Amendments to the Singapore Employment Act: The Employment Claims Tribunal – Part 3

This post is the last in our series on the Employment (Amendment) Bill (the “Bill”) which was passed by parliament on 20 November 2018. We discuss the amendments to the Employment Act (Cap. 91) (the “EA”) and how it may affect you, whether you are an employee or an employer. Click here and here if you wish to view our previous posts on the Bill. The Bill can be found here .

A. Statutory Annual Leave
Statutorily provided annual leave is presently only found in Part IV of the EA which applies to a certain group of employees. Annual leave for employees who fall outside of Part IV of the EA will be accorded according to the terms of the respective employment contracts.

The Bill will shift the annual leave provision out of Part IV of the EA into the general section of the EA. As mentioned in our first post, the Bill will cover nearly all employees (save for public servants, domestic workers and seafarers – who are covered under separate legislations) and therefore these employees will soon all be entitled to statutorily provided annual leave.

The method of calculation of the amount of annual leave which an employee is statutorily entitled to remains unchanged and can be found in the new Section 88A.

B. Salary Deductions
The Bill would require employers to obtain their employees’ written consent before making any deductions from their salary for the following:
i. deductions for house accommodation supplied by the employer;
ii. deductions for such amenities and services supplied by the employer
iii. any other deductions which are not identified in the EA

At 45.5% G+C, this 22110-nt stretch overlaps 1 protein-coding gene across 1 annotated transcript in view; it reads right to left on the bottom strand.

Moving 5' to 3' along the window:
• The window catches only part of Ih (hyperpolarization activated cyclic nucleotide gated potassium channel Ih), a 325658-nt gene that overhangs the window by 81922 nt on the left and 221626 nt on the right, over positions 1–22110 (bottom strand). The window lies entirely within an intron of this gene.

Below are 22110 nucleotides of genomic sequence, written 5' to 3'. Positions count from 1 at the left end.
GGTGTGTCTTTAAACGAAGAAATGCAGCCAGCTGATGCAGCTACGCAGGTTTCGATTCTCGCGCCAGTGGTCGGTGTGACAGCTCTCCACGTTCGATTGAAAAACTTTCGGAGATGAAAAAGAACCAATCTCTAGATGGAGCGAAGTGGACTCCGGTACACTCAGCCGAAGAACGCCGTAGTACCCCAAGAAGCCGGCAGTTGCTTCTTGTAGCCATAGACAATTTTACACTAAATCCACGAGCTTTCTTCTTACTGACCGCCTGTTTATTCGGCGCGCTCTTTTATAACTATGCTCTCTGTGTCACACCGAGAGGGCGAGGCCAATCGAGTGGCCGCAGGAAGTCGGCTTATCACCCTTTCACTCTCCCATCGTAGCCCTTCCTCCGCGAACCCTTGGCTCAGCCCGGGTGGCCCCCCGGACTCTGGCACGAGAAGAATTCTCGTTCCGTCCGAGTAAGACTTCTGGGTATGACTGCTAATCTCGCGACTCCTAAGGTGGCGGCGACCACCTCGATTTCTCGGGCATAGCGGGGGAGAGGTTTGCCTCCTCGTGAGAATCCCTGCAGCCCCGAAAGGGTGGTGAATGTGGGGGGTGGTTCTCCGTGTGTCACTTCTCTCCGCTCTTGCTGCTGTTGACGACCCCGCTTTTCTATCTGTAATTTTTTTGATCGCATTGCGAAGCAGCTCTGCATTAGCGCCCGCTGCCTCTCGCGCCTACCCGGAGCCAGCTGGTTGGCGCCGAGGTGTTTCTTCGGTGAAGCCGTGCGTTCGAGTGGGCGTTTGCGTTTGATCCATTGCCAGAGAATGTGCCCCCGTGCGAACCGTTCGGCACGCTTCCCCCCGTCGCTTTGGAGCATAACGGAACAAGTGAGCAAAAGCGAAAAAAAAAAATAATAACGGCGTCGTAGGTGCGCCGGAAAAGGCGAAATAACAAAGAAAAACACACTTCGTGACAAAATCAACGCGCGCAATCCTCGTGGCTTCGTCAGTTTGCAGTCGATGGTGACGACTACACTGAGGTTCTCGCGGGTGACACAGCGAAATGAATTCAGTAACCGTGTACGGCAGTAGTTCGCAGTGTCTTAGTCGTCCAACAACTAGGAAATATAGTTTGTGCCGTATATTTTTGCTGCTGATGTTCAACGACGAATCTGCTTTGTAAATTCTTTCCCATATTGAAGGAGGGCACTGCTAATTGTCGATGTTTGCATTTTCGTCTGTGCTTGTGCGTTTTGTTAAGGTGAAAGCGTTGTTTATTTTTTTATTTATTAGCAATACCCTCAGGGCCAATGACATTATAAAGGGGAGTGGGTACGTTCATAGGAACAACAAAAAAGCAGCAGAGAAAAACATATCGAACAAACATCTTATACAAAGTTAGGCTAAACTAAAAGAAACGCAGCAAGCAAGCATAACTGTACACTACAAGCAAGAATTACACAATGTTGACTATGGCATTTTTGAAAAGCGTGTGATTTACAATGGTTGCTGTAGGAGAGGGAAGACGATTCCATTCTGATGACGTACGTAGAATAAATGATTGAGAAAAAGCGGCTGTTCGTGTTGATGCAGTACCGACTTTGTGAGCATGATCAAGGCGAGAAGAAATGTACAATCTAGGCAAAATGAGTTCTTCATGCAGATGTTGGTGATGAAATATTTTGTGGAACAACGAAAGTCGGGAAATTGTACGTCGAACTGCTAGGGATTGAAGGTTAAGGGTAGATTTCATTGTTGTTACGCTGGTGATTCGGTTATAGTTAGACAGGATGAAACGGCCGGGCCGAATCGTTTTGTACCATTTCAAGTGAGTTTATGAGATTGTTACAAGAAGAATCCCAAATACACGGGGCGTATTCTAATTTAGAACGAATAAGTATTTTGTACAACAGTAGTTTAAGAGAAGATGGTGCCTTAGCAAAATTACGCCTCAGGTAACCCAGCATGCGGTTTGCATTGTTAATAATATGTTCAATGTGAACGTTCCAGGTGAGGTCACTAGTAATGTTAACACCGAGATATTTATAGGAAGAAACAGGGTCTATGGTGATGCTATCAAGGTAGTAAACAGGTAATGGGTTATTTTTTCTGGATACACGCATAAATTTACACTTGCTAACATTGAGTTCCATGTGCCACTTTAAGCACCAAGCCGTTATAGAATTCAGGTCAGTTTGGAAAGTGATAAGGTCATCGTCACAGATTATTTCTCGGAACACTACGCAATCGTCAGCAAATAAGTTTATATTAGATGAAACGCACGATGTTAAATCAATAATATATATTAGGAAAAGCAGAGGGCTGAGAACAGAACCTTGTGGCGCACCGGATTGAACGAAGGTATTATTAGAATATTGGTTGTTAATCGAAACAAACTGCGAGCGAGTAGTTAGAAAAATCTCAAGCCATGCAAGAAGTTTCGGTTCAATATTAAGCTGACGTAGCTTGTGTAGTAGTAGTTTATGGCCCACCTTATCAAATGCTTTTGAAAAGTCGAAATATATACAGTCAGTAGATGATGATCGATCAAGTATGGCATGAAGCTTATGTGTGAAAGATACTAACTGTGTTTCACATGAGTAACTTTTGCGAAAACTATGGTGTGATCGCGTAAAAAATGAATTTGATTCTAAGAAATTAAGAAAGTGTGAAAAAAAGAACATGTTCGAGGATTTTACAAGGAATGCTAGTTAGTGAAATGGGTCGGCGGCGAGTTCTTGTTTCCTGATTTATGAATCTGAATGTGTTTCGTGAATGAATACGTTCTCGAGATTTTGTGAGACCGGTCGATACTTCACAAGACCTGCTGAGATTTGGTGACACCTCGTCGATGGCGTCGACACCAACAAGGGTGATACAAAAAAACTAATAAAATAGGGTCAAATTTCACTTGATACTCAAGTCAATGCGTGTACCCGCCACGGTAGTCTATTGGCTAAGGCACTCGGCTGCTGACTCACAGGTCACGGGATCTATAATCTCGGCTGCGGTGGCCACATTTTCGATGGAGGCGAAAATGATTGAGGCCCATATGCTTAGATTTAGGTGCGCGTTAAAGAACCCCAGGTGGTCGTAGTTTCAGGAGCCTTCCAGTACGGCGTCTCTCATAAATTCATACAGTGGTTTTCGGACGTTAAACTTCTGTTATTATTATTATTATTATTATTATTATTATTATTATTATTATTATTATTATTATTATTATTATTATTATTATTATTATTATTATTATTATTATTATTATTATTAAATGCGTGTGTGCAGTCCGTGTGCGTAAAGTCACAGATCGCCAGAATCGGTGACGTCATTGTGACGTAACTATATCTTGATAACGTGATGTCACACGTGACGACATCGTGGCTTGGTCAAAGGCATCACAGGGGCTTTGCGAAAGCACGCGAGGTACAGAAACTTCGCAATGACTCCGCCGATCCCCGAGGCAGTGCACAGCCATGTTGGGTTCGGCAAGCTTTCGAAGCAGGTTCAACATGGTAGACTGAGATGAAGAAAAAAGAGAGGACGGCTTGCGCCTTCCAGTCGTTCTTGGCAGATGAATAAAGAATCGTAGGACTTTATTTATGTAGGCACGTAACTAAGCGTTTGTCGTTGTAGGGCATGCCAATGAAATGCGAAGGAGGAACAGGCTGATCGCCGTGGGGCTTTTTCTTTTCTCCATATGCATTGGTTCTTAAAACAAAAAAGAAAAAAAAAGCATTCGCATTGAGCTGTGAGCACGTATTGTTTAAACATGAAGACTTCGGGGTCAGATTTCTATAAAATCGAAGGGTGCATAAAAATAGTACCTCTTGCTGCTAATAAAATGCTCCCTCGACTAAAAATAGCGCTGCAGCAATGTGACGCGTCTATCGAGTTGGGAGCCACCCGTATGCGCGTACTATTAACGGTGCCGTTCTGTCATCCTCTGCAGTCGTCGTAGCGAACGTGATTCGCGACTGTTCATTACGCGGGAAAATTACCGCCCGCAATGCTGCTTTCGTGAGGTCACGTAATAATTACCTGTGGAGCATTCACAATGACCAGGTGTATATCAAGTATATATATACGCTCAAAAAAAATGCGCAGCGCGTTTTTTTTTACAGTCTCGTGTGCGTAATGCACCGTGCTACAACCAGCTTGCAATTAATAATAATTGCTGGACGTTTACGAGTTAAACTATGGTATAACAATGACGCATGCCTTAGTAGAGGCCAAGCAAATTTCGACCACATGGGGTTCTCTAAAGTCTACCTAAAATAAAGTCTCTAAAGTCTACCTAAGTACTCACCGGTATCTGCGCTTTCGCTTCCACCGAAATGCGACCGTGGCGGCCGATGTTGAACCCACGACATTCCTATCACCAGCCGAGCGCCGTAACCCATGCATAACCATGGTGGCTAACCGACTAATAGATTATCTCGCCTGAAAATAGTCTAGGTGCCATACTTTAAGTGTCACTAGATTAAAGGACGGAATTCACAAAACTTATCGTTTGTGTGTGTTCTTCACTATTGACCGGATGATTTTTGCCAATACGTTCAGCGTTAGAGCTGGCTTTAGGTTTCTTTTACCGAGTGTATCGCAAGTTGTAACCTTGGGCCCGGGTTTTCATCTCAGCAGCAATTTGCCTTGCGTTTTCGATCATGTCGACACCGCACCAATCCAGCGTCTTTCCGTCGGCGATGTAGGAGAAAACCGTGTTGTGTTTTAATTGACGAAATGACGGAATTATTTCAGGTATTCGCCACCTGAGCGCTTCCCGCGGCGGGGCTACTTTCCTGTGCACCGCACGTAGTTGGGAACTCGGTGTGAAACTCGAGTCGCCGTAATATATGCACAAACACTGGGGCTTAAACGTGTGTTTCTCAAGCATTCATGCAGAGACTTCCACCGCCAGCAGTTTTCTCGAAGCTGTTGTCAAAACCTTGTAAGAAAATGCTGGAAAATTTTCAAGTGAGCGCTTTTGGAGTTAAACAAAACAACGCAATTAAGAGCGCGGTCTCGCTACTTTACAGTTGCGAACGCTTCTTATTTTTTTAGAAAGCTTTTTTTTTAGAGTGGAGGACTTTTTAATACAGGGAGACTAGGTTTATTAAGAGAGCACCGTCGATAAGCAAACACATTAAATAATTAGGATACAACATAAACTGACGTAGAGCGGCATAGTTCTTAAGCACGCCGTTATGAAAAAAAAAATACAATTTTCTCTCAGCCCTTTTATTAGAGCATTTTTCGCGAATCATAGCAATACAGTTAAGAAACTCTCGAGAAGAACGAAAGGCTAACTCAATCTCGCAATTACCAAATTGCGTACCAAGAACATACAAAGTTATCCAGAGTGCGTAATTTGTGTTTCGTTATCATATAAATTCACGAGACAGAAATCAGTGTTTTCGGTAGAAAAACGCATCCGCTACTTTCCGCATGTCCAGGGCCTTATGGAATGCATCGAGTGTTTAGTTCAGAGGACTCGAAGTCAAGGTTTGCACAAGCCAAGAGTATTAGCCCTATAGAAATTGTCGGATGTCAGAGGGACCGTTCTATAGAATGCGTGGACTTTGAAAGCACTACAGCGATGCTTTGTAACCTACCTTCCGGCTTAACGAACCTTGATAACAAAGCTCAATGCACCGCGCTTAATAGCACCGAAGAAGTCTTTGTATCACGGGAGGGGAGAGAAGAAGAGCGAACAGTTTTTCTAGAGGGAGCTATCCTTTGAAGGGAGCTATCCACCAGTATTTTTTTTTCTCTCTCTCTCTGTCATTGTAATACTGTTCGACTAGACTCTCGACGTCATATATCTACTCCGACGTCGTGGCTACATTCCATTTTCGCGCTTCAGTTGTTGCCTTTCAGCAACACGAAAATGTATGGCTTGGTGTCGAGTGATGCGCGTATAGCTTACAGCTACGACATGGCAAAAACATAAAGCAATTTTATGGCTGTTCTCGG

At present, deductions for house accommodation supplied by the employer and deductions for such amenities and services supplied by the employer can be made without the employee’s consent.

The Bill also accords further protection to employees in this respect as it expressly provides that an employee’s written consent in relation to the above deductions may be withdrawn by the employee at any time before the deduction is made by giving a written notice of withdrawal to the employer. Importantly, the employee cannot be penalised by the said withdrawal of consent.

The Bill will remove the ability of an employer to make deductions for the actual cost of meals supplied by the employer at the request of the employee. Further, the Bill will entitle an employer to deduct sums for “unearned employment benefits” which will include things such as annual leave taken in advance. Employers will be pleased to note that the ability for employers to make deductions for salary over-payment(s) remains unchanged.

C. Sick & Hospitalisation Leave
i. Sick Leave
Employers are required under the present EA to accord paid sick leave only if the medical certificate is issued by Government or employer-appointed doctors. This measure was put in place since the enactment of the EA in 1968 to combat frequent absences due to fictitious medical certificates.

Doctors today are registered under the Medical Registration Act (Cap. 174) and are subject to the Singapore Medical Council Ethical Code and Ethical Guidelines. There is therefore no longer a need to distinguish between medical certificates issued by different groups of doctors where paid sick leave is concerned. As such, the Bill provides that employers must recognise medical certificates issued by any registered doctor or dentist.

ii. Hospitalisation Leave
At present, an employee is deemed to be hospitalised for the purposes of determining the hospitalisation leave entitlement under the EA as long as the employee is certified ill enough to require hospitalisation irrespective of actual hospitalisation.